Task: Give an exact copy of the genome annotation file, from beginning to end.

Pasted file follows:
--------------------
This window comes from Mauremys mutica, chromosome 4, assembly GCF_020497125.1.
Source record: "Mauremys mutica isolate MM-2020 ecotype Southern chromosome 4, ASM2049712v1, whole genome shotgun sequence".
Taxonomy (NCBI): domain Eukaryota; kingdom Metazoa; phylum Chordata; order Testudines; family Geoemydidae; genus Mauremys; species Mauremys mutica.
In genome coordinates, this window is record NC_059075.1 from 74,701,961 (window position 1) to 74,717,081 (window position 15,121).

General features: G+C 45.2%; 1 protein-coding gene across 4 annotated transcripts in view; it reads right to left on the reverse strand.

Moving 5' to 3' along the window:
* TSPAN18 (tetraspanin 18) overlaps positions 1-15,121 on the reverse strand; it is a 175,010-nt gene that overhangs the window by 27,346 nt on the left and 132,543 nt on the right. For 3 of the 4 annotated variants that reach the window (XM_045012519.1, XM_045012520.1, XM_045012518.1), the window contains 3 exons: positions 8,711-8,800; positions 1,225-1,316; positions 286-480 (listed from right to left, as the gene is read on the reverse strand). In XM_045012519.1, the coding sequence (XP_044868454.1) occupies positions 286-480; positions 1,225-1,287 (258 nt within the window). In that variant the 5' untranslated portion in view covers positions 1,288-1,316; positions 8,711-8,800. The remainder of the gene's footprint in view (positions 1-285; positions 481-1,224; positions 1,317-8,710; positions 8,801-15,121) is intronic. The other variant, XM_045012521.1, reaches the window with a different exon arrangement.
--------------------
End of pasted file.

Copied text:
This window comes from Mauremys mutica, chromosome 4, assembly GCF_020497125.1.
Source record: "Mauremys mutica isolate MM-2020 ecotype Southern chromosome 4, ASM2049712v1, whole genome shotgun sequence".
Taxonomy (NCBI): domain Eukaryota; kingdom Metazoa; phylum Chordata; order Testudines; family Geoemydidae; genus Mauremys; species Mauremys mutica.
In genome coordinates, this window is record NC_059075.1 from 74,701,961 (window position 1) to 74,717,081 (window position 15,121).

General features: G+C 45.2%; 1 protein-coding gene across 4 annotated transcripts in view; it reads right to left on the reverse strand.

Moving 5' to 3' along the window:
* TSPAN18 (tetraspanin 18) overlaps positions 1-15,121 on the reverse strand; it is a 175,010-nt gene that overhangs the window by 27,346 nt on the left and 132,543 nt on the right. For 3 of the 4 annotated variants that reach the window (XM_045012519.1, XM_045012520.1, XM_045012518.1), the window contains 3 exons: positions 8,711-8,800; positions 1,225-1,316; positions 286-480 (listed from right to left, as the gene is read on the reverse strand). In XM_045012519.1, the coding sequence (XP_044868454.1) occupies positions 286-480; positions 1,225-1,287 (258 nt within the window). In that variant the 5' untranslated portion in view covers positions 1,288-1,316; positions 8,711-8,800. The remainder of the gene's footprint in view (positions 1-285; positions 481-1,224; positions 1,317-8,710; positions 8,801-15,121) is intronic. The other variant, XM_045012521.1, reaches the window with a different exon arrangement.